Kentucky

Cat licensing pushed to slow increase at animal shelters

COVINGTON — His may not be the perfect solution to slowing an increase in cats making their way to a Northern Kentucky animal shelter, but Dan Evans is willing to try.

Evans, who runs the Kenton County Animal Shelter in Covington, is pitching the idea of licensing and animal control regulations for cats.

"We need to let people know we are taking in 1,000 more cats than dogs," Evans said. "We need to bring the issue of cats roaming at large to the forefront."

The Kentucky Enquirer reported that, as of Dec. 1, 3,053 cats that came into the shelter in 2009, compared with 2,192 dogs. Only 29 of those cats were reclaimed by their owners, compared with 462 dogs.

The shelter adopted out another 276 cats this year. The rest were euthanized. Most of the 3,000-plus cats each year that come into the shelter don't get claimed.

Evans and shelter volunteer Janet Scanlon of Fort Wright have approached the Covington City Commission about adopting regulations for cats similar to the one the Cincinnati suburb and many other cities have in place for dogs.

Scanlon and Evans want Covington to adopt an ordinance similar to Kenton County Fiscal Court's ordinances that require cat licenses and prohibit the owner of any vertebrate animal to let that animal run at large. They will also go to other large cities in Kenton County with the same plea.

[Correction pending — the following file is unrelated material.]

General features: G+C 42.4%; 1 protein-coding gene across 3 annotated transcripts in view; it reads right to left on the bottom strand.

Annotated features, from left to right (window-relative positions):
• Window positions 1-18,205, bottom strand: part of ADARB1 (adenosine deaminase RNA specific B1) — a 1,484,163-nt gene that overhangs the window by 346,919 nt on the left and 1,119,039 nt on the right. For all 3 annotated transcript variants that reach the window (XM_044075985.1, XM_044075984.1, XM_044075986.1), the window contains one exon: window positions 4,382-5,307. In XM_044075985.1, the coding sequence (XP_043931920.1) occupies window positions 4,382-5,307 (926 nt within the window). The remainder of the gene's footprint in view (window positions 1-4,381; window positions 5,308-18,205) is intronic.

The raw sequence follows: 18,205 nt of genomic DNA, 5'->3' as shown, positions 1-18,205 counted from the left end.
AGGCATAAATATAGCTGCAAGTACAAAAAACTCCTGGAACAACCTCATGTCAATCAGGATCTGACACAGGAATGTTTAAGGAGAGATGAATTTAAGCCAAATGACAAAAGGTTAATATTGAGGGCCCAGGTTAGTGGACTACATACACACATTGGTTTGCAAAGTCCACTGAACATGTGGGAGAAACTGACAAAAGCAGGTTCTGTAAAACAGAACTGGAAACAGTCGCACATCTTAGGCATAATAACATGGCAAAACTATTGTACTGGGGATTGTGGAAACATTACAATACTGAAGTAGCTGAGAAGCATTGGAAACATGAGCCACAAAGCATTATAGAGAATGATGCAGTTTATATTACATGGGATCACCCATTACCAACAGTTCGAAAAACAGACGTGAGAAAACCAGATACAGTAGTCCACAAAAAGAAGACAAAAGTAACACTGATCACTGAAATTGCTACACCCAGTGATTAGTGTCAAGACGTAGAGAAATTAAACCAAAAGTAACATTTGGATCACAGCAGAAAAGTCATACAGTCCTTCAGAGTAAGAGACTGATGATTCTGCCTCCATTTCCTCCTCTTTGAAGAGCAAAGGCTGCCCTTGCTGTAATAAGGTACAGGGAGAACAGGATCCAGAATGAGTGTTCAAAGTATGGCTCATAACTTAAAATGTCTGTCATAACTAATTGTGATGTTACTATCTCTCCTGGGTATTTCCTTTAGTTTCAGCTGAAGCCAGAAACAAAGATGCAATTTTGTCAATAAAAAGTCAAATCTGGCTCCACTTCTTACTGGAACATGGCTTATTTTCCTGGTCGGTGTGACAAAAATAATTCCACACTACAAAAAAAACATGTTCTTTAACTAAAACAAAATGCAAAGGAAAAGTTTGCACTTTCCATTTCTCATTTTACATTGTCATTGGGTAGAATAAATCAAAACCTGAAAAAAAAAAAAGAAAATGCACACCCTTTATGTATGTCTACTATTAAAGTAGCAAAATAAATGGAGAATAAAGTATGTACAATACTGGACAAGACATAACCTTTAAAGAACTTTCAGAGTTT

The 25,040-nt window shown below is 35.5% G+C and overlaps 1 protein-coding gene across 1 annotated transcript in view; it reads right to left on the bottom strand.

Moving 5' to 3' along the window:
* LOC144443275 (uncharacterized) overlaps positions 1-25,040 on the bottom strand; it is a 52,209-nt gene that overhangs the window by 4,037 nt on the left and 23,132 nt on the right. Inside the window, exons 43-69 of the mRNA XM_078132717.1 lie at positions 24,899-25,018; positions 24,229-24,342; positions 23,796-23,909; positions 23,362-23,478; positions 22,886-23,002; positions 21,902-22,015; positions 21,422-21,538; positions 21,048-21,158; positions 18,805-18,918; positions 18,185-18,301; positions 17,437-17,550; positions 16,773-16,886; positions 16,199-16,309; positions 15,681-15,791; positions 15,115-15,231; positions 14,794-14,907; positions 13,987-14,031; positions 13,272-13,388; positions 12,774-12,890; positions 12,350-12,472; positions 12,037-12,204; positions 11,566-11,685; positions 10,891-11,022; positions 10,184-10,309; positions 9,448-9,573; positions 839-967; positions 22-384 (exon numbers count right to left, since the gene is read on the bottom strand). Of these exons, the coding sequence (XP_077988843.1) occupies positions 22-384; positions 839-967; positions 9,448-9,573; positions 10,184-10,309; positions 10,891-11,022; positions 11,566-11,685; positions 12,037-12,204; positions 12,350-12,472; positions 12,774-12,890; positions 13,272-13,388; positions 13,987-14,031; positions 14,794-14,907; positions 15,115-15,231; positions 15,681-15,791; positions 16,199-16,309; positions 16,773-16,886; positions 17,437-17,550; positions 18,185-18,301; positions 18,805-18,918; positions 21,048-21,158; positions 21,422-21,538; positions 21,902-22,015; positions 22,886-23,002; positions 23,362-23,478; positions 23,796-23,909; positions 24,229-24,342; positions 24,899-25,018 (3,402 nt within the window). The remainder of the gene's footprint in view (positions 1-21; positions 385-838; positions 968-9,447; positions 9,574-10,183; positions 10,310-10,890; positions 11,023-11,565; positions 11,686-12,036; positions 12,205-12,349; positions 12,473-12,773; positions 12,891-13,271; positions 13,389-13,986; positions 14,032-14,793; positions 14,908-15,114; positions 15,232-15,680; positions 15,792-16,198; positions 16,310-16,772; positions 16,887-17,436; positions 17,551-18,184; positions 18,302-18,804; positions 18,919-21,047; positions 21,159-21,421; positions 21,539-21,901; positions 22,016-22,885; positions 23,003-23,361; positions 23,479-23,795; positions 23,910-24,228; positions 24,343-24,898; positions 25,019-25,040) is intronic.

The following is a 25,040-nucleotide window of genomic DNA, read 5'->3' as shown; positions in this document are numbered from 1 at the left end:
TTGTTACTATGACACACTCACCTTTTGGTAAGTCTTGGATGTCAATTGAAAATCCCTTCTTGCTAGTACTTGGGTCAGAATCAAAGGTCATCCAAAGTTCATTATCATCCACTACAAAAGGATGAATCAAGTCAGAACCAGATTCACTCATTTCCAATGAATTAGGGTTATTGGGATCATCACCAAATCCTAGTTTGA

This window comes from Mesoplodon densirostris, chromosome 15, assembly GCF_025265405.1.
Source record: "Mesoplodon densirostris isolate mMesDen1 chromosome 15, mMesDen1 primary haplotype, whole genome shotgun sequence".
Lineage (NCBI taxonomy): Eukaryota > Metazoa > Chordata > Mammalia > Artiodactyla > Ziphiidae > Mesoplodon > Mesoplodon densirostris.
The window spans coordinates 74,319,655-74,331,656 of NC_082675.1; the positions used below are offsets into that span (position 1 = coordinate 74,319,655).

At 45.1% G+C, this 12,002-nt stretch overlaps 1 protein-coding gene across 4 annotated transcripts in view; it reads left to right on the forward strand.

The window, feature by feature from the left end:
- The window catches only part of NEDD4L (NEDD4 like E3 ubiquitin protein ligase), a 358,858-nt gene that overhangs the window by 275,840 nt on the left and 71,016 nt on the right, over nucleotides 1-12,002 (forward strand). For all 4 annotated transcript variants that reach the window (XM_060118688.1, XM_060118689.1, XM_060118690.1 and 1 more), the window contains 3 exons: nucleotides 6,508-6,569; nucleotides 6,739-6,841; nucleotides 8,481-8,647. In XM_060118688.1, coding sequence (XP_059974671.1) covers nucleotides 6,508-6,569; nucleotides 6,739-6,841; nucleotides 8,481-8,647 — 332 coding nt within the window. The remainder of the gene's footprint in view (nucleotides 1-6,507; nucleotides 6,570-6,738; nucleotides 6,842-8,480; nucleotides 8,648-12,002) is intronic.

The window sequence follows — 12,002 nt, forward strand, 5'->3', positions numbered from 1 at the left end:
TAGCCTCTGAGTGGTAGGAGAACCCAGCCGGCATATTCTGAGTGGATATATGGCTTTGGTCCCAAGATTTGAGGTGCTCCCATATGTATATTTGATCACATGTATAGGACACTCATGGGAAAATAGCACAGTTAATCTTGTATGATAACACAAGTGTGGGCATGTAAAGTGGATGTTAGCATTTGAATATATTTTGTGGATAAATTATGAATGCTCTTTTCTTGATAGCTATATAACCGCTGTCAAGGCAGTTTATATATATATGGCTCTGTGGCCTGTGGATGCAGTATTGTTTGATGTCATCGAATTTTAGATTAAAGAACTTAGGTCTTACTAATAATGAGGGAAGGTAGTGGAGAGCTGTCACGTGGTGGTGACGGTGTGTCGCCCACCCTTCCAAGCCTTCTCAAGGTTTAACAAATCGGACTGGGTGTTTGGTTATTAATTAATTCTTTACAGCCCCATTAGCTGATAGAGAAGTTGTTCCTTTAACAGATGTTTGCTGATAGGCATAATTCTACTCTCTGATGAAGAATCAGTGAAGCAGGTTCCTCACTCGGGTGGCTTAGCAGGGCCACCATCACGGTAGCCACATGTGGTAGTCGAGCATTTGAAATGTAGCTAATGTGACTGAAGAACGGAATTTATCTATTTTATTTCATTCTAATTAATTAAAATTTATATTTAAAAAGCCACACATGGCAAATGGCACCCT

In Kenton County's ordinances, failure of cat owners to license cats or keep them off the street results in a fine.

Stray cats are held three days for owners to claim them before being put up for adoption. They can stay at the shelter for a month.

If people are required to get a license for their cats, they may be less likely to discard them, Scanlon said. Too many see cats as disposable pets, she said.

"I want to bring the level and status of cats where it should be," Scanlon said.

Scanlon calls the summer months "cat season," when people bring in litters. July had the most cats processed this year, with 416. The shelter can accommodate 100 cats and 100 dogs at a time.

"They bring in cats by the boxes," Scanlon said.

Evans and Scanlon may have an ally in City Commissioner Sherry Carran, who hopes to get such an ordinance considered in early 2010.

"It is very hard to see the cats roaming around, not cared for, being euthanized," Carran said.

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